This picture taken on December 1, 2018 shows an Indonesian jockey riding two bulls with a cart during a traditional sport bull race locally called (AFP/Adek Berry)
Waves of muddy water slosh over the jockey as he hangs on to the tails of a pair of bulls galloping across the rice paddy.
It's a wet-and-wild ride in this remote pocket of Indonesia's Sumatra island, where traditional bull racing known as Pacu Jawi is serious business.
Andri Majoni would be a senior citizen in most professional sports, but the 42-year-old jockey has no plan to give up racing, despite plenty of bruising tumbles over the decades.
"I've been doing this for 25 years. And I love this sport -- there are so many ups and downs," the mud-soaked jockey told AFP.
The centuries-old races once heralded the end of rice harvesting season when the emerald paddies had been cleared.
Nowadays, hundreds turn up to cheer on fearless jockeys who can net a bull worth as much as 15 million rupiah ($1,050) if they win a month-end tournament -- a princely prize in a country where many live on a few dollars a day.
The rules are simple.
Jockeys grab on to the bulls' tails and race one at a time down the paddy as fast as they can.
Sometimes a pre-race bite to the tail gets the animals in a galloping mood.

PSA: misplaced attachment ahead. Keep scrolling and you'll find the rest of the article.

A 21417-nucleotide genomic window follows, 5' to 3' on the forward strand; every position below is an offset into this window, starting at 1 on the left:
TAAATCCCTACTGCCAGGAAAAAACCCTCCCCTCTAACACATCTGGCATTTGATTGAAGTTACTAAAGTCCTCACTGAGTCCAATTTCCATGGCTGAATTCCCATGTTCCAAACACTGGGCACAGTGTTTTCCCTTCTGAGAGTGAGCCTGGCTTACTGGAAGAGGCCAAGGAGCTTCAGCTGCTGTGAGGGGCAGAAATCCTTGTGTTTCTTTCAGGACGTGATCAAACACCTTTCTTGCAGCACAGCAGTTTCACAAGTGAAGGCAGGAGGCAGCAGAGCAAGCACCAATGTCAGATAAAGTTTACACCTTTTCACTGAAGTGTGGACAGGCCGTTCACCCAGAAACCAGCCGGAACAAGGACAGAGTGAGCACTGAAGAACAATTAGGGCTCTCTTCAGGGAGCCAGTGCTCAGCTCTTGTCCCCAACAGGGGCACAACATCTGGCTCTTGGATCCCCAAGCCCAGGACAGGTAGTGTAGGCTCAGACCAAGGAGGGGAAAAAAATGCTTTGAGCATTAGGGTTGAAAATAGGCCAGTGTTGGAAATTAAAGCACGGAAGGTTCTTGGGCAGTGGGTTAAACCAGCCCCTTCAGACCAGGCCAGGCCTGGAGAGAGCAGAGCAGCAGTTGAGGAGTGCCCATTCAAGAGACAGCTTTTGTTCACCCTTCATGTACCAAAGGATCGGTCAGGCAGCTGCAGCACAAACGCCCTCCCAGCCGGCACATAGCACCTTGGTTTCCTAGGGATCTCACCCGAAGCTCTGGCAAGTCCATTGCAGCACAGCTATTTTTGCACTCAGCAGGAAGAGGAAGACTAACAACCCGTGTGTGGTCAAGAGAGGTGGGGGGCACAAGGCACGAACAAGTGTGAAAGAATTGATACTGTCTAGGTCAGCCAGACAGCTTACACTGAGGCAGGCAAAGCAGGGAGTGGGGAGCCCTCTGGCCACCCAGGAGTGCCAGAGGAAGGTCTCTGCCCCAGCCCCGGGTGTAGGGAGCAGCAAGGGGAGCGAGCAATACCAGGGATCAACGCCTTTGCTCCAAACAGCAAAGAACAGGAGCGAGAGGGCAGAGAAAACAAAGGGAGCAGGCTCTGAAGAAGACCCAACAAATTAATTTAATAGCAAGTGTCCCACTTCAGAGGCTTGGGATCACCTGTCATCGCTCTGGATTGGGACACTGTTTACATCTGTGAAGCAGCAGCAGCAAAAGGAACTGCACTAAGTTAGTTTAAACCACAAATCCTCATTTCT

The centuries-old races once heralded the end of rice harvesting season when the emerald paddies had been cleared. (AFP/Adek Berry)
Riders have to stay upright for the 250 metre (820 feet) race or it's all over. Injuries are part of the job.
"I broke my hand once, but that didn't scare me off -- I kept racing," said Zainal, a 37-year-old jockey.
For Patria, a 15-year-veteran of the races, it's important to pass the sport on to the next generation.
"This is a tradition handed down from our parents," he said from a water-logged rice paddy.
While animal racing can be seen in other parts of the vast Indonesian archipelago -- including buffalo racing in holiday hotspot Bali -- locals in West Sumatra insist their version is one-of-a-kind.
"I like watching the Pacu Jawi races because they only happen here," said spectator Anis Marsela.
"You're not going to see this anywhere else."